Simplicity reading list


“Summer reading had me a blast

Summer reading happened so fast…“


It’s that time of year where most of us take some holiday. A chance to recharge, see loved ones, reflect on 2017 so far and plan for the rest of the year.

It’s also an opportunity to feed our minds with new ideas and thinking.

We’re often asked for a recommended simplicity reading list. Below are 8 books which have inspired us and which any business leader seeking to simplify will find wisdom within.


Organise for Complexity by Niels Pflaeging.

Short, sharp and provocative. Pflaeging explains why old ways of organisation design no longer work and why this creates complexity by default. His big ideas on new organisation theory are condensed down into a series of simple, single page summaries with accessible visuals.


Six Simple Rules by Yves Morieux and Peter Tollman.

Written by Partners at BCG, this book provides a compelling argument as to why neither traditional ‘hard’ or ‘soft’ management approaches work in today’s complex world. Six ‘simple’ rules are proposed. Three under the category of Individual Empowerment (01 Understand what people do, 02 Reinforce Integrators and 03 Increase the total quantity of power) and three under Group Cooperation (04 Increase reciprocity, 05 Extend the shadow of the future and 06 Reward those who cooperate).

If your beach bar Wi-Fi permits, check out the TED talk.


Time, Talent and Energy by Michael Mankins and Eric Garton

Published earlier this year, the book explores the idea that organisations are adept at managing financial capital but much poorer at managing their human capital. The consequence of this mismanagement is a ‘drag’ on performance – time, talent and energy is wasted. Most organisations are trying to solve a productivity puzzle. This book provides some practical solutions.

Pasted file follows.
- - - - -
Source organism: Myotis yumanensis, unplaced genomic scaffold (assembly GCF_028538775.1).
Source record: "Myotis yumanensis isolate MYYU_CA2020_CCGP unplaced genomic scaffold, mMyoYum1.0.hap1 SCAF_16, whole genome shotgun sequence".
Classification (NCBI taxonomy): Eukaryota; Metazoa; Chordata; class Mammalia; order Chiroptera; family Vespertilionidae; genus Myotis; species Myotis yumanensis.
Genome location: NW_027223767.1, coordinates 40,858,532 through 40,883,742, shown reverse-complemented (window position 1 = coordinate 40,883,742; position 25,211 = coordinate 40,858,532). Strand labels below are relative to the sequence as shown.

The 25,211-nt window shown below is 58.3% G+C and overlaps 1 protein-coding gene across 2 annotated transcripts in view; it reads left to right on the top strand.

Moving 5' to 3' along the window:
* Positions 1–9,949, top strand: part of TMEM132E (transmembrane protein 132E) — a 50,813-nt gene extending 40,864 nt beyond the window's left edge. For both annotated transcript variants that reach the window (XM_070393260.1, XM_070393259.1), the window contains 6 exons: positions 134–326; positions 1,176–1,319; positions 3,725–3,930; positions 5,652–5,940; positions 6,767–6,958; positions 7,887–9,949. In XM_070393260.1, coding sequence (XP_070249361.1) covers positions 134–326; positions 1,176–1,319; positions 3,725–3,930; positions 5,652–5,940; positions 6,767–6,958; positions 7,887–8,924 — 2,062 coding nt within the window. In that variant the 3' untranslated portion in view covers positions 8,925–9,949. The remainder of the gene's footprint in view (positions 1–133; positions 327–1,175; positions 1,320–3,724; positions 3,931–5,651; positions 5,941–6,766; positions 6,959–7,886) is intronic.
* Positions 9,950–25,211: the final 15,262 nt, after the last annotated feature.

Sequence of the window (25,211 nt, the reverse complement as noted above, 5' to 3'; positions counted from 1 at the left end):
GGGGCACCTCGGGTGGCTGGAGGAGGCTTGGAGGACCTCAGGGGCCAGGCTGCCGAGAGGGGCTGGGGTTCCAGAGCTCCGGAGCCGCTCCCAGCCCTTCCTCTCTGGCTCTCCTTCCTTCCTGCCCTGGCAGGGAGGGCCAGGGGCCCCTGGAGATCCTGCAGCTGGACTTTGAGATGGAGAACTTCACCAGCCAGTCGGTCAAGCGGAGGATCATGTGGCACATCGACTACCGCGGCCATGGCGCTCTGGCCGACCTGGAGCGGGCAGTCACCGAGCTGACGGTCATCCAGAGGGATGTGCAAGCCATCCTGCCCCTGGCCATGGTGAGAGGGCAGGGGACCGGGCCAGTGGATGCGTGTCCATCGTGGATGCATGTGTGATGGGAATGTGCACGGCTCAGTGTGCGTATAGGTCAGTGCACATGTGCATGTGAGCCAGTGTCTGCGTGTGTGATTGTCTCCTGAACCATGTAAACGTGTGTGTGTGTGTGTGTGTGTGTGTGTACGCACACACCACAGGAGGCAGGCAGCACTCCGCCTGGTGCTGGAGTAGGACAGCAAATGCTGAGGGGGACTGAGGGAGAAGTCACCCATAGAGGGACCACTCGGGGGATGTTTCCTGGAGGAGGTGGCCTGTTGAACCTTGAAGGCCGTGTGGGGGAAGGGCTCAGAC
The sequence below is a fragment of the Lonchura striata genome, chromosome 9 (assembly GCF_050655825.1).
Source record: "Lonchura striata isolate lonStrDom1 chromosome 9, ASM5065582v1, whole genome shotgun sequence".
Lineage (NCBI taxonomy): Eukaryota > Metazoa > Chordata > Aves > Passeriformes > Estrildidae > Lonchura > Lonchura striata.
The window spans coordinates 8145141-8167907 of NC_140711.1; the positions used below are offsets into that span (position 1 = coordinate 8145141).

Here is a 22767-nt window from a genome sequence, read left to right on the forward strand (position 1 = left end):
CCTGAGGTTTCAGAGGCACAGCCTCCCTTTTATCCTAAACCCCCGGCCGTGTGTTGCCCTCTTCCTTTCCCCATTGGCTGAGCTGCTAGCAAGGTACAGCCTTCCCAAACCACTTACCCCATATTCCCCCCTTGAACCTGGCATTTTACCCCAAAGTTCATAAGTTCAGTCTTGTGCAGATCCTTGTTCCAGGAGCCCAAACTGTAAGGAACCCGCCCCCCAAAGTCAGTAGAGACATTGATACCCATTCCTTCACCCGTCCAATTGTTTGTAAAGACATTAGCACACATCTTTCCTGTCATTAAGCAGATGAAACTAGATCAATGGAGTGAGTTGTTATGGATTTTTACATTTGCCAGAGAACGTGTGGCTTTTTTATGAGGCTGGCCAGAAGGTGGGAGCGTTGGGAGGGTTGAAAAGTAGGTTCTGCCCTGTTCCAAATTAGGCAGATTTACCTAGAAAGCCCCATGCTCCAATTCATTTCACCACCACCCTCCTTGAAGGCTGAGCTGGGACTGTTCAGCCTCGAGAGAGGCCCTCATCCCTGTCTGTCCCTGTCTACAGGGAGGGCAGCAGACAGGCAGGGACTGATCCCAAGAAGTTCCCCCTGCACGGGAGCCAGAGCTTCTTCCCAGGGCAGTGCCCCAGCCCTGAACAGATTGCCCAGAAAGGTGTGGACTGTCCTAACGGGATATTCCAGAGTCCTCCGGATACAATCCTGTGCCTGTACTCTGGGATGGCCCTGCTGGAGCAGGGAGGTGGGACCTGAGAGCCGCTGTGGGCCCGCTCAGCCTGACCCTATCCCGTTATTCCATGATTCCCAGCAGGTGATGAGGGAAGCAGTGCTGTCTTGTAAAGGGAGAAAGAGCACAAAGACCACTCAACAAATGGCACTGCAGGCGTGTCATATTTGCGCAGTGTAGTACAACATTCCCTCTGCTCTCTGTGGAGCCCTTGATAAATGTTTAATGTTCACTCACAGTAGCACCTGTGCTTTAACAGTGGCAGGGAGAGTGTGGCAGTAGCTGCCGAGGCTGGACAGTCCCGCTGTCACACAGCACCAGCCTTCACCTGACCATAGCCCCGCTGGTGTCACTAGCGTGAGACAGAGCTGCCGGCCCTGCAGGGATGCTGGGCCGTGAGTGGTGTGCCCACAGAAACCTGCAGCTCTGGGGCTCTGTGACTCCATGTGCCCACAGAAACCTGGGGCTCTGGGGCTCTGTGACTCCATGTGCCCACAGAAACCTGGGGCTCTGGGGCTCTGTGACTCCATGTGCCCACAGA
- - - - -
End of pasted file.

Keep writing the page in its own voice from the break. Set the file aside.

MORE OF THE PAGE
Worth noting that HBR have serialised heavily.


Why Simple Wins by Lisa Bodell

Following up Kill The Company, this book provides everyday workshop tools to find and then eliminate complexity in order to create more space to get to the work that matters (namely innovation). The book includes a series of compelling, eye-watering data points and a set of simplicity case studies.


Think Simple by Ken Segall

If you’re inspired by Apple (and Steve Jobs in particular), you’ll likely find this book an interesting read.  Segall follows up Insanely Simple – his experiences as Jobs’ advertising agency director over 12 years – with how Jobs and other leaders have put a premium on a simplicity in how they run their organisations.

Warning: if you’re bored of Apple and Steve Jobs, this book is best avoided.


The Laws of Simplicity by John Maeda

Maeda is a well-known MIT academic and a designer of WordPress fame. In this book Maeda outlines 10 rules for simplicity which design thinkers, business leaders, technologists and product designers can apply to remove complexity from what they practice. The first law is Reduce, so we’ll leave the preview at that.

Highly recommended.


From Complexity To Simplicity by Melvin Jay and Simon Collinson

This book draws on a piece of research completed by Warwick Business School which looked at the relationship between organisation performance (EBITDA) and organisation complexity (using proxy measures such as SKUs offered and markets served). The headline is complexity costs the world’s biggest organisations an average 10.2% of net profit each year. This book gives a toolkit on how to find and remove complexity in 6 areas: Strategy, Organisation, Processes, Products & Services, People and Everyday Activity.

Disclaimer: The Founder of Stop. has worked with Jay and Collinson


Simple by Edward De Bono

A classic text by the guru of creative thinking. The book might be nearly 20 years old but its relevance to today’s complex world shows how much of a genius De Bono is. The book provides 10 simple rules that allow us to gain clarity from the complicated at home and at work. The result? More time, less stress and better decisions.

Note: We love this book so much, we summarised it here.